Just like You Grow Girl came along at a time when younger gardeners needed a writer that spoke to them, Grow Great Grub is being published at the perfect time. The surge vegetable gardening has recently experienced, for better or worse, is here to stay for the foreseeable future. Younger, “casual gardeners” will appreciate having so much information condensed into one book. The information is presented in a fun and casual manner that doesn’t talk down to the reader, making the information easy to understand and retain. It is like getting gardening advice from your friend who has been gardening for a years and is happy you’re finally jumping on the bandwagon. While the book is targeted at people with limited space like patios, rooftops and balconies; the information is sound and can be applied to those with larger back or front yards who want to grow fresh food. Lastly, I want to mention the book’s design because good gardening books are common, but well-designed gardening books are rare. The book’s design is wonderful, probably the most beautiful book on vegetable gardening I’ve ever seen. 
Grow Great Grub is published by Clarkson Potter, an imprint of The Crown Publishing Group and will retail for $19.99 in the U.S. when it becomes available in February 2010.  You can visit You Grow Girl or follow the author on Twitter. Visit the Grow Great Grub website to preview the book and preorder.


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  • MBT - my younger sister started gardening last summer and since we didn't come from a gardening family, she needed a lot of help. I provided as much as I could over the phone but come Christmas time I couldn't wait to get her a copy of "Grow Great Grub." It was then that I realized it hadn't even been released yet. So, I sent her "You Grow Girl", instead. A good friend gave me a copy of this book when I first started gardening and I found it so helpful. Exactly as you described it. As soon as "Grow Great Grub" is released, I plan to get a copy for myself, and for my little sister. I can't wait!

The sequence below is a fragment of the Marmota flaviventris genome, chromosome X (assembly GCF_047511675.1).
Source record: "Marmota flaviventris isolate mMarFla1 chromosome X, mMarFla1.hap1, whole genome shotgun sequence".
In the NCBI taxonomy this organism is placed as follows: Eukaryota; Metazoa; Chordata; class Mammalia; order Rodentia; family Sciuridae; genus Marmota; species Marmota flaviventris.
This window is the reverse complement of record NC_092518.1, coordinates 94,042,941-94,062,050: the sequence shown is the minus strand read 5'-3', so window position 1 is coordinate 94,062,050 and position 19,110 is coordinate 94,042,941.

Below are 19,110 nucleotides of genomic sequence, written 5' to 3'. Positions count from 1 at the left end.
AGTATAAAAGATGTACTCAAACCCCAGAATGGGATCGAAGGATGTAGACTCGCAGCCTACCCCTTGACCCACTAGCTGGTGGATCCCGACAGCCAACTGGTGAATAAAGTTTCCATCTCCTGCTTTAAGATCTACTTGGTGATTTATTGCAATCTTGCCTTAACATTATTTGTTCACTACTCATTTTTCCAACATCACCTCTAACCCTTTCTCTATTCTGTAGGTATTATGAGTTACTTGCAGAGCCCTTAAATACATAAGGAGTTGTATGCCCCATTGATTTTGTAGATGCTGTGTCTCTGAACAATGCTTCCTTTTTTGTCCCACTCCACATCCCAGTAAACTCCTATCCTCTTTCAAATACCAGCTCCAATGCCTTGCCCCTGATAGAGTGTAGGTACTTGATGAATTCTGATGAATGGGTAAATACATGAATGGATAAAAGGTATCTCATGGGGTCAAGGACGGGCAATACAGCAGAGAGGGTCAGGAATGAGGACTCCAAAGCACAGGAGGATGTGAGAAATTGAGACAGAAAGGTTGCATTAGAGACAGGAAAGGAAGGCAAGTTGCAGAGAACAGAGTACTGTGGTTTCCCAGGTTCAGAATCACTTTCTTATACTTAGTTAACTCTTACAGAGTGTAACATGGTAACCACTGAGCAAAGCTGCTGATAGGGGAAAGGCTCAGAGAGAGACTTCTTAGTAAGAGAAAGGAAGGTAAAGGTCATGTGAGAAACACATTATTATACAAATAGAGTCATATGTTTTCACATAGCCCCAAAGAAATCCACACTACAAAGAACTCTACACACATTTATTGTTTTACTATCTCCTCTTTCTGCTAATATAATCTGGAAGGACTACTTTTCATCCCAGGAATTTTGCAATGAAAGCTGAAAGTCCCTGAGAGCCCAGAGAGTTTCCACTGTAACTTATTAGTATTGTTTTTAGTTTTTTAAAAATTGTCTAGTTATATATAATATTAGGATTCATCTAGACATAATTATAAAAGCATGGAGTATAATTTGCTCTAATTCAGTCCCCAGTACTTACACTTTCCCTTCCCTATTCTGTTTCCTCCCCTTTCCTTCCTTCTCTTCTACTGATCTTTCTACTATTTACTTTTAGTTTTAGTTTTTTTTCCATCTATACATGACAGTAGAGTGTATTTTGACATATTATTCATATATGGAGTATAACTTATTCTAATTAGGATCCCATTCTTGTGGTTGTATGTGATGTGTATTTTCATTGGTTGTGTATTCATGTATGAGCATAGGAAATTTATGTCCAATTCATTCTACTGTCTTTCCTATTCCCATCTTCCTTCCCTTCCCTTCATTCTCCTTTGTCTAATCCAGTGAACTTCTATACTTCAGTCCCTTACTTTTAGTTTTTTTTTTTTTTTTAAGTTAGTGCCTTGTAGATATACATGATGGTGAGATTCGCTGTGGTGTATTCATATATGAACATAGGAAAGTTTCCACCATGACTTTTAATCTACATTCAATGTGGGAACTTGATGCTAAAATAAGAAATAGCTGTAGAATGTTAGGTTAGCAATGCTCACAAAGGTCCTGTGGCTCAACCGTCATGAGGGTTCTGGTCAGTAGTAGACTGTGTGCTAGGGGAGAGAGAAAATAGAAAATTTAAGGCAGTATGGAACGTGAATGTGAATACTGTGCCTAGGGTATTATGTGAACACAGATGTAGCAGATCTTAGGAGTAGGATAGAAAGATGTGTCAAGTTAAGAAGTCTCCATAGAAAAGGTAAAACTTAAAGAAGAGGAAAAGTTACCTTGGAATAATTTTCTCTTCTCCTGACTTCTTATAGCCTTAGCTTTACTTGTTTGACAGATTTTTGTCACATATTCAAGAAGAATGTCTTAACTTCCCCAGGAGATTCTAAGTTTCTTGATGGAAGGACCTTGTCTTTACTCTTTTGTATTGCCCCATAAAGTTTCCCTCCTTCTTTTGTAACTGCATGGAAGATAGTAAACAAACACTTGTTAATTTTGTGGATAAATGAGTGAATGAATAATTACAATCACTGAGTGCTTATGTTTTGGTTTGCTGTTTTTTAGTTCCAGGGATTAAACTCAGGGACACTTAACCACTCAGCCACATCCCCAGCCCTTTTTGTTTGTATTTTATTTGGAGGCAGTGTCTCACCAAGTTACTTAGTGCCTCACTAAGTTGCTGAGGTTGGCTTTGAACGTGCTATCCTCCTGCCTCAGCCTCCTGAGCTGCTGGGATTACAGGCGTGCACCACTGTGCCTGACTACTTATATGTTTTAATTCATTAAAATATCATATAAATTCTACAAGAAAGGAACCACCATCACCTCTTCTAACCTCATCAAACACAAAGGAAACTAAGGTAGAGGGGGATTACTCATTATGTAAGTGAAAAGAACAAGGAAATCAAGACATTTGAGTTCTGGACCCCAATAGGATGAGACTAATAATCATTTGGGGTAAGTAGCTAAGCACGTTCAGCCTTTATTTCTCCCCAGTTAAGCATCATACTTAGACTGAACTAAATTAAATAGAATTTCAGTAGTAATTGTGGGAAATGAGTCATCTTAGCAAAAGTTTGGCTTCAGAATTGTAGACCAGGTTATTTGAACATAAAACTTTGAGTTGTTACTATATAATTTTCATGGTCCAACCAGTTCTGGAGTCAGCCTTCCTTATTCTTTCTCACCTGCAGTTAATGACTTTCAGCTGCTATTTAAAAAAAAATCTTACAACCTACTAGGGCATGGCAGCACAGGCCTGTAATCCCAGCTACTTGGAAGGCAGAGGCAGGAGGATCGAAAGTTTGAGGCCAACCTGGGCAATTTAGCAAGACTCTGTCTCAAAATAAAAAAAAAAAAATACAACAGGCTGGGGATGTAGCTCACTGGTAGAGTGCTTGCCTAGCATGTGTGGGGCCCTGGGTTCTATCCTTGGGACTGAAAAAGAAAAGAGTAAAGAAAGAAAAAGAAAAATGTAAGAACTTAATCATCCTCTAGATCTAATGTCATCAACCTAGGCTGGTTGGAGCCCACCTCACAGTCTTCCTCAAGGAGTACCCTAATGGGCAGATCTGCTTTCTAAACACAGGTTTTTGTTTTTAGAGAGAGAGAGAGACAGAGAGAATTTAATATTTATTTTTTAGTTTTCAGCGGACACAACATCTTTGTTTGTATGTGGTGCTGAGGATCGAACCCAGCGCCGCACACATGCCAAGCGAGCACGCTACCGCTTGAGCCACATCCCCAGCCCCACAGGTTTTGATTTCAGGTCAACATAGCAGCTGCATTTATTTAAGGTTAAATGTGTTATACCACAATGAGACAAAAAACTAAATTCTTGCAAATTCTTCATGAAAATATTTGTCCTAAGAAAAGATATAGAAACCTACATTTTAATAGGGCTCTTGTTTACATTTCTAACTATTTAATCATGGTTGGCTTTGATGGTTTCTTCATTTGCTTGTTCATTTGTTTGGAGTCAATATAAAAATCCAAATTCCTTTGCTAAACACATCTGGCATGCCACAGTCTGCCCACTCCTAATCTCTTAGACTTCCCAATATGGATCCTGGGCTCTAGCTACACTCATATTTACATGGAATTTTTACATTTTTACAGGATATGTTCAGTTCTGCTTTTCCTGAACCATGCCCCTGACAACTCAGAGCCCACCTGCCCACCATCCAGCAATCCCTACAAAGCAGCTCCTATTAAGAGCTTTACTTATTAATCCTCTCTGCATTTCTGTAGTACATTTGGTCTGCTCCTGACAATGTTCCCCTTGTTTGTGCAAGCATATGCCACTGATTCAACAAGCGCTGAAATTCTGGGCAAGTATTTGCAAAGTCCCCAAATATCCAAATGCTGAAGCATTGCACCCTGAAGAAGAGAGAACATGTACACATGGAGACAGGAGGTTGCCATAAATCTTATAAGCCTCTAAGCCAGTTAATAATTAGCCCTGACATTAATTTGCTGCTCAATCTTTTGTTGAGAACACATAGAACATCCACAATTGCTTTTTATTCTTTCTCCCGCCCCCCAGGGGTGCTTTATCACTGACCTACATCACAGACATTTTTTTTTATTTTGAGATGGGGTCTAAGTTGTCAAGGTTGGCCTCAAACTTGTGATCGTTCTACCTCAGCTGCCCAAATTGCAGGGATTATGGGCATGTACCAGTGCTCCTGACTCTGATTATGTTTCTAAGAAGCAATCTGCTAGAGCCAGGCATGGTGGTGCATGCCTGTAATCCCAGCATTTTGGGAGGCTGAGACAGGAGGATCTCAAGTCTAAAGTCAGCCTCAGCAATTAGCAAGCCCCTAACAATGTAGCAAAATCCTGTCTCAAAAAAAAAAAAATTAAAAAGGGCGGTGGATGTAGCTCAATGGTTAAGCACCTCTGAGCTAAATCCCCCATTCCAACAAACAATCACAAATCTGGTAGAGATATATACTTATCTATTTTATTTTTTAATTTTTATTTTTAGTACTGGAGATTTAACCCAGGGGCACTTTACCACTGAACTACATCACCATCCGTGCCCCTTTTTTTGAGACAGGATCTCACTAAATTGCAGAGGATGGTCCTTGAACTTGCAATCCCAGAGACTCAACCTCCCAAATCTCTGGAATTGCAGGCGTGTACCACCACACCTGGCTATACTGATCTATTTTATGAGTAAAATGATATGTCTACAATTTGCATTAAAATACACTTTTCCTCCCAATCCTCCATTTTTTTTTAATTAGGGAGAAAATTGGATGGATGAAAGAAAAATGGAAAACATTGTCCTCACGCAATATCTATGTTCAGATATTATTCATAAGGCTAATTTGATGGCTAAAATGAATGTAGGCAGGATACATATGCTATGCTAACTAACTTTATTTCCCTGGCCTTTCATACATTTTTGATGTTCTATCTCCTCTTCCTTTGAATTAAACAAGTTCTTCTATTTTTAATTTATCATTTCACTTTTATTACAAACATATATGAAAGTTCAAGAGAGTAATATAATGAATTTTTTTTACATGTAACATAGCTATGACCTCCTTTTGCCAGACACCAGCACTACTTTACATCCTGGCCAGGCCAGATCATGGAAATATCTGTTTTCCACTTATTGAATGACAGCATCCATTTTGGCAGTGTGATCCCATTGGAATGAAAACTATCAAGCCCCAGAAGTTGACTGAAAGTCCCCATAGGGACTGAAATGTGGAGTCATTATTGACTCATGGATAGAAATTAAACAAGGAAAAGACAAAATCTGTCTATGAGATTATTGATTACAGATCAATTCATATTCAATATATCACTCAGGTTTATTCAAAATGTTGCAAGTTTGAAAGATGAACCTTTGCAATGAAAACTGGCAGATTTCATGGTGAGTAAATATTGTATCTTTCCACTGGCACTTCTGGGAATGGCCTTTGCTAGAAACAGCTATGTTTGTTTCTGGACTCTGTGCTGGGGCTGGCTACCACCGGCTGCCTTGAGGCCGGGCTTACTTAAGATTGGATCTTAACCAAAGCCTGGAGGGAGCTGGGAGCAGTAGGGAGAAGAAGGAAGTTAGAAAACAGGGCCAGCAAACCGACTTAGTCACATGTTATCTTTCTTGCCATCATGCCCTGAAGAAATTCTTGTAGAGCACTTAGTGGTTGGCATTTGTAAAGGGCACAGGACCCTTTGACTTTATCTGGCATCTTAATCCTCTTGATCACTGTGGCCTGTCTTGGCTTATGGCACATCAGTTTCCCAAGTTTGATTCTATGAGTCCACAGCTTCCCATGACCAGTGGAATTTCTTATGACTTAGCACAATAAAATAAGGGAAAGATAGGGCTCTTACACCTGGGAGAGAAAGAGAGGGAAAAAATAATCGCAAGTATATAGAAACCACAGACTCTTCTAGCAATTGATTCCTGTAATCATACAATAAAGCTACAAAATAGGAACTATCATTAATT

ps Lucky you getting to review this early!

  • In reply to ginthom:

    Hi Gina,

    Your sister should love it. I remember you saying your sister got into gardening last summer. That's awesome! When you get the book, let me know what you think.

  • In reply to ginthom:

    Thanks for the tip on Gayla's new book. Now I know what to do with the rest of my Amazon gift certificate!

  • In reply to ssgardengirl:

    We should get the Chicago area garden bloggers together and see if we can't get her to come to Chicago to promote the book.

  • In reply to ssgardengirl:

    Your Review has served it's purpose, I want this book, and can't wait to buy it. i feel it will be a great reference, a great read and by the pictures you've posted a coffee table book as well..

    If i can do anything to help in getting Ms. Gayla Trail to come to Chicago and promote her book, I'm all for it.

  • In reply to alexander:


    Since you're new to gardening this book would probably be very useful for you. Especially since your interest is in growing food.

  • In reply to alexander:

    I was reading your post and just wanted to see if you

  • In reply to tomatotaster:


    I'm so sorry I didn't reply to this comment. I didn't get notified about it. Anyway, I have heard of the Grow Box & the Earth Box. They both seem to work really well.

  • In reply to alexander:

    Did you know the author took every photo in the book and actually formatted the entire book herself? Smart publisher to have her do it herself.

    It is a beautiful book and I consult it almost daily. Heard Crate & Barrel will be carrying along with Anthopologie (sp??).

  • In reply to PrairieGarden:


    Hi. Yeah, I know Gayla and Gavin did all of the design stuff, which makes the book even more impressive, IMO. Thanks for signing up to comment. I appreciate it.